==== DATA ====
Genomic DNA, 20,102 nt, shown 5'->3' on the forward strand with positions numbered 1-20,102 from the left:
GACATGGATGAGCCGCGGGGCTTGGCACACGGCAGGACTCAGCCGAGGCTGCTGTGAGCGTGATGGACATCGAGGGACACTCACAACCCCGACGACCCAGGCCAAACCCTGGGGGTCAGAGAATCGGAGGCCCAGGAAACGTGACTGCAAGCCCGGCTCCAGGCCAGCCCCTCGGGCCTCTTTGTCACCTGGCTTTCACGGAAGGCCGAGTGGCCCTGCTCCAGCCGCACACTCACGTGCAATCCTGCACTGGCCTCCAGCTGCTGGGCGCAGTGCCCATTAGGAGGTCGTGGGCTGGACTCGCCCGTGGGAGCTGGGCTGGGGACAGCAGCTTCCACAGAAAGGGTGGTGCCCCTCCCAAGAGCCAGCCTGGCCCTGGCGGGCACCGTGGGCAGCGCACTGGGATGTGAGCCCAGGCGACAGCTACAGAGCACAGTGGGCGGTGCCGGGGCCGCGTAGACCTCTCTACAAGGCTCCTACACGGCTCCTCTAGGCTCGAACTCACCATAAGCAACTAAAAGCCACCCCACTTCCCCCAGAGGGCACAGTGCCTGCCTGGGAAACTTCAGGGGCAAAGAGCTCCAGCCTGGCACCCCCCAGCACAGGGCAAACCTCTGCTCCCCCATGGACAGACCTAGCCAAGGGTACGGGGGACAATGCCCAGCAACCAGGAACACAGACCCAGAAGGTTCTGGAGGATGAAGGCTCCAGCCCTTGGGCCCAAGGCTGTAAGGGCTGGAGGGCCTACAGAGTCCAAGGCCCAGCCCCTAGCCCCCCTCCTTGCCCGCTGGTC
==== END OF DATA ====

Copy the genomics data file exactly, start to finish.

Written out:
Genomic DNA, 20,102 nt, shown 5'->3' on the forward strand with positions numbered 1-20,102 from the left:
GACATGGATGAGCCGCGGGGCTTGGCACACGGCAGGACTCAGCCGAGGCTGCTGTGAGCGTGATGGACATCGAGGGACACTCACAACCCCGACGACCCAGGCCAAACCCTGGGGGTCAGAGAATCGGAGGCCCAGGAAACGTGACTGCAAGCCCGGCTCCAGGCCAGCCCCTCGGGCCTCTTTGTCACCTGGCTTTCACGGAAGGCCGAGTGGCCCTGCTCCAGCCGCACACTCACGTGCAATCCTGCACTGGCCTCCAGCTGCTGGGCGCAGTGCCCATTAGGAGGTCGTGGGCTGGACTCGCCCGTGGGAGCTGGGCTGGGGACAGCAGCTTCCACAGAAAGGGTGGTGCCCCTCCCAAGAGCCAGCCTGGCCCTGGCGGGCACCGTGGGCAGCGCACTGGGATGTGAGCCCAGGCGACAGCTACAGAGCACAGTGGGCGGTGCCGGGGCCGCGTAGACCTCTCTACAAGGCTCCTACACGGCTCCTCTAGGCTCGAACTCACCATAAGCAACTAAAAGCCACCCCACTTCCCCCAGAGGGCACAGTGCCTGCCTGGGAAACTTCAGGGGCAAAGAGCTCCAGCCTGGCACCCCCCAGCACAGGGCAAACCTCTGCTCCCCCATGGACAGACCTAGCCAAGGGTACGGGGGACAATGCCCAGCAACCAGGAACACAGACCCAGAAGGTTCTGGAGGATGAAGGCTCCAGCCCTTGGGCCCAAGGCTGTAAGGGCTGGAGGGCCTACAGAGTCCAAGGCCCAGCCCCTAGCCCCCCTCCTTGCCCGCTGGTC